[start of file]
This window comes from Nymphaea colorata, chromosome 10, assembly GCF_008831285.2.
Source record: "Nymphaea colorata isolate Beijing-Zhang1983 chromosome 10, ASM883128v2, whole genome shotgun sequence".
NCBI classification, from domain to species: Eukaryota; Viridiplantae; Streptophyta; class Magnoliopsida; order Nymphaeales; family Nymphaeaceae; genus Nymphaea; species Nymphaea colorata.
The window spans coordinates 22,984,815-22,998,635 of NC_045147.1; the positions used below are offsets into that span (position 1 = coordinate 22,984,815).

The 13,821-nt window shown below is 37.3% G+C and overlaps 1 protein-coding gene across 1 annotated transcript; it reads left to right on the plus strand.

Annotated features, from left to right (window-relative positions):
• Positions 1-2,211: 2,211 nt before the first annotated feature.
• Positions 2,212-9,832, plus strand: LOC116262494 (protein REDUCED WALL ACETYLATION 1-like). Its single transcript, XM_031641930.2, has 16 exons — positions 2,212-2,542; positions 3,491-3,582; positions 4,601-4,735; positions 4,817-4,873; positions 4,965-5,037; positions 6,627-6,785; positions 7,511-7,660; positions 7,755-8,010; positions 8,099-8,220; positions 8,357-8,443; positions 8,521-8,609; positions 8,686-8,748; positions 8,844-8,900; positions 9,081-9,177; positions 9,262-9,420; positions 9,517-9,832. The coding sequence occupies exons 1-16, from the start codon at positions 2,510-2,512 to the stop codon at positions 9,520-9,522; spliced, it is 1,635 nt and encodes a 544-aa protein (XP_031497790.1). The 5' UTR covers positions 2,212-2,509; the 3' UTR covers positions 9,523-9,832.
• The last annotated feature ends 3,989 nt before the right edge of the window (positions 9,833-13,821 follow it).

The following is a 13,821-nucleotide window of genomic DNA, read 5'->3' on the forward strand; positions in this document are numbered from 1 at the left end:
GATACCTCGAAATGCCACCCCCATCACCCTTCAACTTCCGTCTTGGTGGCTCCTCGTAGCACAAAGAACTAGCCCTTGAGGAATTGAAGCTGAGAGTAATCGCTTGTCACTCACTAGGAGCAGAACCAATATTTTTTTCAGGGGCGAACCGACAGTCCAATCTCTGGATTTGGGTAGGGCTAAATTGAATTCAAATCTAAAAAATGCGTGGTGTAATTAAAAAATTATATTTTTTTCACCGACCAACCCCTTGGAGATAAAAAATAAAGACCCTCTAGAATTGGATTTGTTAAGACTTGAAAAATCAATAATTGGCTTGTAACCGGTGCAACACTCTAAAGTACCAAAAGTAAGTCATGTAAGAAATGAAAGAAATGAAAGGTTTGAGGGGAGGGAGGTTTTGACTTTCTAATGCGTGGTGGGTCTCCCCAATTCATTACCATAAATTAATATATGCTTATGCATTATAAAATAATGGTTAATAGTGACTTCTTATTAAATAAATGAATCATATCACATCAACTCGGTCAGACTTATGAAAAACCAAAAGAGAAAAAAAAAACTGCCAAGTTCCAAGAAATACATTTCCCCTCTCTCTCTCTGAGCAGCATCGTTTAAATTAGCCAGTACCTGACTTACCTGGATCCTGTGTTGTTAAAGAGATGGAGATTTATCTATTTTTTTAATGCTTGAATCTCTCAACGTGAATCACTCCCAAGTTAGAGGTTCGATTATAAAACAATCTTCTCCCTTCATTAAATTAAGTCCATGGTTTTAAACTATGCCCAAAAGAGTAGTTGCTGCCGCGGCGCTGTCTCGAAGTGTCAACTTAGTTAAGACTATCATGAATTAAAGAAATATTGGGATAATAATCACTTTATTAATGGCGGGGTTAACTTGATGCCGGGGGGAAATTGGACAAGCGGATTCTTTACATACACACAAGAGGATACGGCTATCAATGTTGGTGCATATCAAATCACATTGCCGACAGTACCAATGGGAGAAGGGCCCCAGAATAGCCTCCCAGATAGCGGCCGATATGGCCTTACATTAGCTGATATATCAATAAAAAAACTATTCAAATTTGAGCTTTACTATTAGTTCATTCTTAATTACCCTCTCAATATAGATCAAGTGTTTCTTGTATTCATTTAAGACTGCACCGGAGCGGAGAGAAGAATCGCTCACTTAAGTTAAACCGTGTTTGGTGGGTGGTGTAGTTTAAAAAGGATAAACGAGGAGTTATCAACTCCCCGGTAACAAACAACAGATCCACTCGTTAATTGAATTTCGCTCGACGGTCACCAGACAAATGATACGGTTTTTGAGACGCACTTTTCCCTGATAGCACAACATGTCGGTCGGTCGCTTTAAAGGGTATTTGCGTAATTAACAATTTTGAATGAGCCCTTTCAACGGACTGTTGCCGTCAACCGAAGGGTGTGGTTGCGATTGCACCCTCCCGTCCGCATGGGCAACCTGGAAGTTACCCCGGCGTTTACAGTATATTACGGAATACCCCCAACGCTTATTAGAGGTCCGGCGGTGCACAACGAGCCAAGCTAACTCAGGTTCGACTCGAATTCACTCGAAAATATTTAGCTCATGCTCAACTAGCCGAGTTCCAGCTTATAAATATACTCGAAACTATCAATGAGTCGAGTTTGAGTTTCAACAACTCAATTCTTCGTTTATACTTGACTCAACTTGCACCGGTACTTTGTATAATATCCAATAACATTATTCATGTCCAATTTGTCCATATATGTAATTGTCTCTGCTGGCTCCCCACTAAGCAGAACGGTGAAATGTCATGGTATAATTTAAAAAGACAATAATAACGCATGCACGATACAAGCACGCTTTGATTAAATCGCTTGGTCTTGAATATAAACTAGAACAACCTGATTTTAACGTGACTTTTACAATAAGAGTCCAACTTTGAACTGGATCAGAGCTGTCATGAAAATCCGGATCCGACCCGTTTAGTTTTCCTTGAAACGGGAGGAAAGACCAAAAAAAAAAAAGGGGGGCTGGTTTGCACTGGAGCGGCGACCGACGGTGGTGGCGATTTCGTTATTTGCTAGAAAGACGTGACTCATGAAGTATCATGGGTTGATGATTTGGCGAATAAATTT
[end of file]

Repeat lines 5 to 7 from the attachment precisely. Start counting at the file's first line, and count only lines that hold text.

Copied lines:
The 13,821-nt window shown below is 37.3% G+C and overlaps 1 protein-coding gene across 1 annotated transcript; it reads left to right on the plus strand.

Annotated features, from left to right (window-relative positions):
• Positions 1-2,211: 2,211 nt before the first annotated feature.